Health-Related Quality of Life (HRQL) and Continuous Antipsychotic Treatment: 3-year Results from the Schizophrenia Health Outcomes (SOHO) Study

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Abstract

Objectives:

We investigated the association between continuous antipsychotic use and health-related quality of life (HRQL) 3-year change in the European Schizophrenia Outpatients Health Outcomes (EU-SOHO) study.

Methods:

EU-SOHO is an observational study of outcomes associated with antipsychotic treatment for schizophrenia in an outpatient setting. HRQL was assessed at study entry and at 6, 12, 18, 24, 30, and 36 months using the EuroQol-5D (EQ-5D). UK population time trade-off (TTO) tariffs were applied to the self-rated EQ-5D health states to calculate HRQL ratings (0 = death, 1 = best). An epoch analysis approach was used as a conceptual framework to analyze the longitudinal data. Follow-up was divided into epochs or periods of continuous treatment. When a patient changed antipsychotic treatment, he or she was considered to have a new observation. Multilevel models were employed to evaluate the association of HRQL with medication and other clinical and sociodemographic variables for each epoch. A total of 9340 patients were analyzed (42.1% women; mean age 40 years).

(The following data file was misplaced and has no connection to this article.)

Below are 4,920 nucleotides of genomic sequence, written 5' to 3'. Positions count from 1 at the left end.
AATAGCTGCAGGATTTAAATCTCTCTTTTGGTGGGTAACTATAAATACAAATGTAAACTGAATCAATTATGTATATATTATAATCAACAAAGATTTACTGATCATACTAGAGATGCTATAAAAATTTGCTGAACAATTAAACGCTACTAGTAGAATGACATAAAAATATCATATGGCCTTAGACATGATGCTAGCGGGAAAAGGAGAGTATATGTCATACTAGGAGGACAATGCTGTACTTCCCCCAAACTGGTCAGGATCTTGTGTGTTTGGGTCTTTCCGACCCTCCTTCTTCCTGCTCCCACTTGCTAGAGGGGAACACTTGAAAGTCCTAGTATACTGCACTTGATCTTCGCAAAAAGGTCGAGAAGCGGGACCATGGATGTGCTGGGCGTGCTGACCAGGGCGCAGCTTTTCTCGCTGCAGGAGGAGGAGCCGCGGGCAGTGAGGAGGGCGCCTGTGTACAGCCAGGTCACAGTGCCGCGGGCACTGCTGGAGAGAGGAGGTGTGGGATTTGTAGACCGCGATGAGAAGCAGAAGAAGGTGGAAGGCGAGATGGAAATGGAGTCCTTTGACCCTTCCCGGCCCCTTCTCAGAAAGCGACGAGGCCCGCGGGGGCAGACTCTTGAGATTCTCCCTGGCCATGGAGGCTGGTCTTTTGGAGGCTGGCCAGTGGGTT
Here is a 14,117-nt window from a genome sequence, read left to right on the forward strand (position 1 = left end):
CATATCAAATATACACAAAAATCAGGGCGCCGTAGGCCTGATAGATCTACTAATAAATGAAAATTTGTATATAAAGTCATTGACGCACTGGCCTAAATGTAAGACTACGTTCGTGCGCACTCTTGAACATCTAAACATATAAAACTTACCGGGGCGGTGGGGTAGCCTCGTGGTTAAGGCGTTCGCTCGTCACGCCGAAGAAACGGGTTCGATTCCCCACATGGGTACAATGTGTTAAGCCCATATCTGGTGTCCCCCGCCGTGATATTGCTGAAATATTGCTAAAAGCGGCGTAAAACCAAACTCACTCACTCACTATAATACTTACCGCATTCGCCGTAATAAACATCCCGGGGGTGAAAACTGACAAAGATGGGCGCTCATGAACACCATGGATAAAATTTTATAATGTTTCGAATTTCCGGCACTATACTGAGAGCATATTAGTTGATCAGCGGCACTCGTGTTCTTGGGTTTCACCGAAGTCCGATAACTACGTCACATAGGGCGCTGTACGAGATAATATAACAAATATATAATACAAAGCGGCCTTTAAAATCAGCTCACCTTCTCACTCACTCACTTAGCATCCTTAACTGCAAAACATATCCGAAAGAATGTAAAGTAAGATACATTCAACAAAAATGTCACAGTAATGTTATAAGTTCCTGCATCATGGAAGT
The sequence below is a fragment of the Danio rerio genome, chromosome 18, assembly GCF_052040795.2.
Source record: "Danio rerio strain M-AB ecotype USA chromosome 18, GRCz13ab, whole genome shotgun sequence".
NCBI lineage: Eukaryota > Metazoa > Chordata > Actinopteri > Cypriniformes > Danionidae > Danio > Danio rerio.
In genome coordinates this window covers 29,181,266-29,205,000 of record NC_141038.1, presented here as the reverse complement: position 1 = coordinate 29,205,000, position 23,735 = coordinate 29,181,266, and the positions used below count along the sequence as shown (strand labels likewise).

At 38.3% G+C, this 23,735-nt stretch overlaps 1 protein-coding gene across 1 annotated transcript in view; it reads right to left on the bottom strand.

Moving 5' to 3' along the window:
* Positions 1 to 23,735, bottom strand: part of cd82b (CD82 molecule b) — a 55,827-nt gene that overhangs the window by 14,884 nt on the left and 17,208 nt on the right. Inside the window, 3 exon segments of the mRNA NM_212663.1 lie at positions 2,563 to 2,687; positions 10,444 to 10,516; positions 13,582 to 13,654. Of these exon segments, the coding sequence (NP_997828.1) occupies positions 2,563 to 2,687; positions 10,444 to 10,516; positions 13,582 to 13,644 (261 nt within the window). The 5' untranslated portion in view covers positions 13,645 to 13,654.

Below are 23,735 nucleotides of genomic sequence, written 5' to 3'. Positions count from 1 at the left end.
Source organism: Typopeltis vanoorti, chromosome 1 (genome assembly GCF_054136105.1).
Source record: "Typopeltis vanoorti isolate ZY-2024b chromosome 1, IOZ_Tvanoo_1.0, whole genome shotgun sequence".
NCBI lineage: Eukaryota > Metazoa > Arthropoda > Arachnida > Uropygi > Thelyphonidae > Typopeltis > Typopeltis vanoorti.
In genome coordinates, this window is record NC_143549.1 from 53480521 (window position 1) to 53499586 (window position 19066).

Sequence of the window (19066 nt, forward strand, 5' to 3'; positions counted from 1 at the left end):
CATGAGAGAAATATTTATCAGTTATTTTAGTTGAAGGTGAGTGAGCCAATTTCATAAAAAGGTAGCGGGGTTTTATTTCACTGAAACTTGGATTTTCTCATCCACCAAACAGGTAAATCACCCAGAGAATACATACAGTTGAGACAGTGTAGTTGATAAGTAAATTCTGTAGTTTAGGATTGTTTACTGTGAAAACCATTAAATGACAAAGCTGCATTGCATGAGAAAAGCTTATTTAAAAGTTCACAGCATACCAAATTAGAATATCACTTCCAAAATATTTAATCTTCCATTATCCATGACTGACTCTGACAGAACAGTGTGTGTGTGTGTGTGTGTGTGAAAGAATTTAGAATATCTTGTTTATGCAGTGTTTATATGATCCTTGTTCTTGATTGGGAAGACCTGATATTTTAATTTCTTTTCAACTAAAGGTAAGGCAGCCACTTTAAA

Results:

Mean EQ-5D scores increased over time; the largest improvement occurred in the first 6 months (mean increase of 0.19). Longer duration of illness and older age at first treatment were associated with worse baseline EQ-5D scores. Improvements in EQ-5D scores were greater for more socially active patients or those in paid employment. Few significant differences were found between antipsychotic medications. Olanzapine and clozapine were associated with higher HRQL increases.

Conclusions:

Continuous antipsychotic treatment is associated with important HRQL benefits at 3 years, most of which occurs during the first 6 months. Although some medications are associated with better HRQL outcomes, differences are small.

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